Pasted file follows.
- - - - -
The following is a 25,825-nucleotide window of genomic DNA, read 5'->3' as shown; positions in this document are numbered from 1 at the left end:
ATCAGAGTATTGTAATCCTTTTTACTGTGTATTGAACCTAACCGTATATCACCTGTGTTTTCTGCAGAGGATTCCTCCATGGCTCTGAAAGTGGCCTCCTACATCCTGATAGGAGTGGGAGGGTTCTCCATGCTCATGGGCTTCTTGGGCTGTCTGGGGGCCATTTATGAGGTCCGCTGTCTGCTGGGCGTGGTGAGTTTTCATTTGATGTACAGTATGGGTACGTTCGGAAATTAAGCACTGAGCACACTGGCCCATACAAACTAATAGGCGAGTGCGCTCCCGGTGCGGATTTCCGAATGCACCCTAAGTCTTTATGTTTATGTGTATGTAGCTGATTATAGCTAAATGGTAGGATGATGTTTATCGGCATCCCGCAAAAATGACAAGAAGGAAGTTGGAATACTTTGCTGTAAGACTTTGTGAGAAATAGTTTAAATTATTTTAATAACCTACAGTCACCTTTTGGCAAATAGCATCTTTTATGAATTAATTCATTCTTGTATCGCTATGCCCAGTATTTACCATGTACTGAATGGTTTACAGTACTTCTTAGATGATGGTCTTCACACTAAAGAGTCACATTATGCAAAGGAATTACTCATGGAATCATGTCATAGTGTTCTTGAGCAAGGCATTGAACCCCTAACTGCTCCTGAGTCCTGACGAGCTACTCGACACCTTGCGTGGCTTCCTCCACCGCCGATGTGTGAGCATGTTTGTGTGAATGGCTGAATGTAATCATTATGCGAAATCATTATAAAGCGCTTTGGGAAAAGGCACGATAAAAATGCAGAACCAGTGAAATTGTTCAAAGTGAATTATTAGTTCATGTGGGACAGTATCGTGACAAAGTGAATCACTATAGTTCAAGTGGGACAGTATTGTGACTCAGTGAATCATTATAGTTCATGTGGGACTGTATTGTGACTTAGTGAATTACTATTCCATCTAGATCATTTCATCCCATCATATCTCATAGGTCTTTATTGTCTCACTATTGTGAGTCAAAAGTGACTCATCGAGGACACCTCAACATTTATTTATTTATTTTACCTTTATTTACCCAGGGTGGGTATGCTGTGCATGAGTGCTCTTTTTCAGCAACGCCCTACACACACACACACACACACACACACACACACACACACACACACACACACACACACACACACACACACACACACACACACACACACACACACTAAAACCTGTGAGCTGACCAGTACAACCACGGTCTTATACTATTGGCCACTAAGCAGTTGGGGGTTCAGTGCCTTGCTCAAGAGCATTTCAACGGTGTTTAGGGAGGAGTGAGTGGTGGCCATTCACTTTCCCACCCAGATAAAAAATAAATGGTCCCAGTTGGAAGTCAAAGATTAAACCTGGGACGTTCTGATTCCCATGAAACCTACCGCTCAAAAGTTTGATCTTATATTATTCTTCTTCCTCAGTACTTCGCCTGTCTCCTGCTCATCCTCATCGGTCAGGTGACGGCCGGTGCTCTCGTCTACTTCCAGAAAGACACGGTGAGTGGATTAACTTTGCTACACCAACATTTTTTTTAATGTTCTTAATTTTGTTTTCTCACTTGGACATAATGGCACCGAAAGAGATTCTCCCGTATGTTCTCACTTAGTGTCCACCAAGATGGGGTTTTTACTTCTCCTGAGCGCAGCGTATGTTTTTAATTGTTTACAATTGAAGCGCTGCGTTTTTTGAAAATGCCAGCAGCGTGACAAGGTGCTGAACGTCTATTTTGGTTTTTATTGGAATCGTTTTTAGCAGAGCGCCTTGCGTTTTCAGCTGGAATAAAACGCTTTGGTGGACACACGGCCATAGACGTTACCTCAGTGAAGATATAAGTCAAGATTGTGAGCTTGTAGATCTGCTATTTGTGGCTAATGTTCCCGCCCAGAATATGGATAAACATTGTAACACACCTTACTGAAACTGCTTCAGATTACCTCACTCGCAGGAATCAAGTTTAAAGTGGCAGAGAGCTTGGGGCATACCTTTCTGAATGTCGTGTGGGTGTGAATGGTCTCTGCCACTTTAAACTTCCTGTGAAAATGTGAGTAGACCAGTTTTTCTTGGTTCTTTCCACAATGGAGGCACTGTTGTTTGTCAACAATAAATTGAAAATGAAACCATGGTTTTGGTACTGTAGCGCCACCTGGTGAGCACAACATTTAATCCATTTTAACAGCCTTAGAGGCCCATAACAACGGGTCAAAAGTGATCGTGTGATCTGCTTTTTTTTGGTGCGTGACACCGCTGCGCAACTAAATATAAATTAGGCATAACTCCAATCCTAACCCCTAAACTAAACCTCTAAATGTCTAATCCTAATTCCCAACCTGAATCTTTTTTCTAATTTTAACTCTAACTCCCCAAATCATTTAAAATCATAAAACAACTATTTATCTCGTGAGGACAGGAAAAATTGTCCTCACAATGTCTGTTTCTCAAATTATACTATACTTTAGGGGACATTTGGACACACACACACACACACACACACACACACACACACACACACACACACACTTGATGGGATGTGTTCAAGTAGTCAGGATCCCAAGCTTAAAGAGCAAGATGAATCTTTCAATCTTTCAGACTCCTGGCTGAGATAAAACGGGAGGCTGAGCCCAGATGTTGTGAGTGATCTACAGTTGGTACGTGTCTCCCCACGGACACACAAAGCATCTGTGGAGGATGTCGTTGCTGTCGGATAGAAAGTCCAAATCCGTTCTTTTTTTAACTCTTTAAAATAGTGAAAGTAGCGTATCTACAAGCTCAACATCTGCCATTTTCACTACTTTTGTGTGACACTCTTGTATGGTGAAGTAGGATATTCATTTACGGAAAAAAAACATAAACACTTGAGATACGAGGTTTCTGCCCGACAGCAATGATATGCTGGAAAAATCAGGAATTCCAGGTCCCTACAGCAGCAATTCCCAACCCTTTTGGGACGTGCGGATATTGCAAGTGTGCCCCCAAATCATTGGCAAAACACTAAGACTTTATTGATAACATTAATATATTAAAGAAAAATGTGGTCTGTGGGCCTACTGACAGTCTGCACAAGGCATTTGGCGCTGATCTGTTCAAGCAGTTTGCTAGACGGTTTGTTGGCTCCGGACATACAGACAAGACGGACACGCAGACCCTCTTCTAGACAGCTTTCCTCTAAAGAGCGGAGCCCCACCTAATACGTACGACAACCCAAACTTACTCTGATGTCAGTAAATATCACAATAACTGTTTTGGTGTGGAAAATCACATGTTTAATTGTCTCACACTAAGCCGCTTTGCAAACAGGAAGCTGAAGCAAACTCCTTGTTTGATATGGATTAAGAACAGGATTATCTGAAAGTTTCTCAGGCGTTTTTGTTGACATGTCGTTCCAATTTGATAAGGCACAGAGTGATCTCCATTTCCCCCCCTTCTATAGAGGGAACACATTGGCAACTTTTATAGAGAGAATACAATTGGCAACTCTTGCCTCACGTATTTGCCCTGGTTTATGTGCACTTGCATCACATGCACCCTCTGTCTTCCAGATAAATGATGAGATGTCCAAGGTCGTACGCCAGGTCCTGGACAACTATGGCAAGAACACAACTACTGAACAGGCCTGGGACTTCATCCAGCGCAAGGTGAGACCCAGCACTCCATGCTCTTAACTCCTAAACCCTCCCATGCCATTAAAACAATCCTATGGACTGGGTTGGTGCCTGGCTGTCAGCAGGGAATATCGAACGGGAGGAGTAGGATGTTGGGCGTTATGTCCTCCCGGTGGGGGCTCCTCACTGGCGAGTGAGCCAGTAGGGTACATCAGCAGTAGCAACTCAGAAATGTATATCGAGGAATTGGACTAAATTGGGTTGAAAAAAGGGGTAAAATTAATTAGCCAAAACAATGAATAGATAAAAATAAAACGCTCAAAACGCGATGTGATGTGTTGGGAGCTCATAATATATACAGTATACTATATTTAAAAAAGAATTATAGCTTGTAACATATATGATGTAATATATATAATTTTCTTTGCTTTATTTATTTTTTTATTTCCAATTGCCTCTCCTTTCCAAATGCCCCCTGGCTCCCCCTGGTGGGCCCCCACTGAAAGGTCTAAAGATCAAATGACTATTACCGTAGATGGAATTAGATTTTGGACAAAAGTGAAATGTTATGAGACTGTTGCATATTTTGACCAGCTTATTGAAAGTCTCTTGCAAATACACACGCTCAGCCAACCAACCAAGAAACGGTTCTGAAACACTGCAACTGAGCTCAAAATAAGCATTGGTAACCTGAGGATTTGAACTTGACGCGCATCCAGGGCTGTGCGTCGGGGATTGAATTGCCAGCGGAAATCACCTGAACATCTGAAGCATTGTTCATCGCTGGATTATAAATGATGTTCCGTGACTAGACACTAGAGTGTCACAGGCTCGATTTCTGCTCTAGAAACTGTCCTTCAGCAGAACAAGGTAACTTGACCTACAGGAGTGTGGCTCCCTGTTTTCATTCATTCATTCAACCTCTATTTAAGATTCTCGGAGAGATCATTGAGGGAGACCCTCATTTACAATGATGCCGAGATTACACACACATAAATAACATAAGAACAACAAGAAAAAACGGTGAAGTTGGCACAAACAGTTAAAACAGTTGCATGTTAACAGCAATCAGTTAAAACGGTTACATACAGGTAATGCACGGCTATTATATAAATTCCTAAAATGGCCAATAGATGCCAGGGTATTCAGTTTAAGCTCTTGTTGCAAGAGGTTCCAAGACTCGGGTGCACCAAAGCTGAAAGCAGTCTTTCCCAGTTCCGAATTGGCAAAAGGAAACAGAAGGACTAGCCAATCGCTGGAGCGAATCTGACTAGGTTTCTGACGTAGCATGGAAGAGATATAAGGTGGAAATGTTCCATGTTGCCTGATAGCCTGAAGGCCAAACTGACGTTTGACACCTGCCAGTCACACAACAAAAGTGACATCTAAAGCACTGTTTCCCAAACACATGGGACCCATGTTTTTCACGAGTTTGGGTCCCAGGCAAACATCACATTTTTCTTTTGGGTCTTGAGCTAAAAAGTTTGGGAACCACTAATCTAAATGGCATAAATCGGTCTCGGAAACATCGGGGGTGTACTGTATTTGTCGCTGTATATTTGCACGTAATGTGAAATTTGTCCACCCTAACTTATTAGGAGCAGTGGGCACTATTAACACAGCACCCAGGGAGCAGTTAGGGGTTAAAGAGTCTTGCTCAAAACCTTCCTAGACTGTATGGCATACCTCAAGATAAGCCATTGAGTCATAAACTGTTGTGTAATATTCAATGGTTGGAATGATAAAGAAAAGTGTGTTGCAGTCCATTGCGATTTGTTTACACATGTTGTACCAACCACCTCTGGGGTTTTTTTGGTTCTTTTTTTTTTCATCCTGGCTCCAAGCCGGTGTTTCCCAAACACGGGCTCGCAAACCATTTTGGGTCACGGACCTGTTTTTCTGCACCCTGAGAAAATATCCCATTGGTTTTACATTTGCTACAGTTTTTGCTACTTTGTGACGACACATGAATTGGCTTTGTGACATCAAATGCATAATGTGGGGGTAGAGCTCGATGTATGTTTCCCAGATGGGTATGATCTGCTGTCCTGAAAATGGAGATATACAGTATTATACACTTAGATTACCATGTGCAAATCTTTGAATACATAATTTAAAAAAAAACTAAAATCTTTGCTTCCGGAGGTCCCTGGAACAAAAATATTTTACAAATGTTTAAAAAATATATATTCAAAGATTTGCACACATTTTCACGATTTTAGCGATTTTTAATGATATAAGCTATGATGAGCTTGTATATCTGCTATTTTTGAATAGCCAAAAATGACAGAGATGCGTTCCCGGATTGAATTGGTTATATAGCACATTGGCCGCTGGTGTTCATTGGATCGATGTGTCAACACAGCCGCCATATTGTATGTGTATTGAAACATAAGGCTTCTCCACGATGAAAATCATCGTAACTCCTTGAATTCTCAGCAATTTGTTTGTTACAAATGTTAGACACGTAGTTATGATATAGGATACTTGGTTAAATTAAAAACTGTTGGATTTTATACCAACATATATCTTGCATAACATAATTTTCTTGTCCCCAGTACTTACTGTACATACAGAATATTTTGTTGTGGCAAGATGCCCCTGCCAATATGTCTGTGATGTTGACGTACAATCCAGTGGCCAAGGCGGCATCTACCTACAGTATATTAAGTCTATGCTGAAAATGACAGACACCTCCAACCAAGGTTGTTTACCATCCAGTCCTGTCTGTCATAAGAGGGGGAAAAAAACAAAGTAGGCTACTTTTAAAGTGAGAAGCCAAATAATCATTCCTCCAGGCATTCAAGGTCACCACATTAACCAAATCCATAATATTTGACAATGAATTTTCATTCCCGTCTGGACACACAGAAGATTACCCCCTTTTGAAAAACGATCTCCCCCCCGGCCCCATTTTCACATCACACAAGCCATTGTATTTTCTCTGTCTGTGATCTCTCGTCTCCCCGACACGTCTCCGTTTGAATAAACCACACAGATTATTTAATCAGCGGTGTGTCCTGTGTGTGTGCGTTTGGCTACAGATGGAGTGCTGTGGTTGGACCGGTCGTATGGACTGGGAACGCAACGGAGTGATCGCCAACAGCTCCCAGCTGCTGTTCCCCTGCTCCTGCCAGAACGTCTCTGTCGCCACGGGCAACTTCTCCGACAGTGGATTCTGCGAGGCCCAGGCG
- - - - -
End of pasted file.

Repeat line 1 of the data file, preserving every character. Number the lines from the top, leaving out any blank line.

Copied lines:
The following is a 25,825-nucleotide window of genomic DNA, read 5'->3' as shown; positions in this document are numbered from 1 at the left end: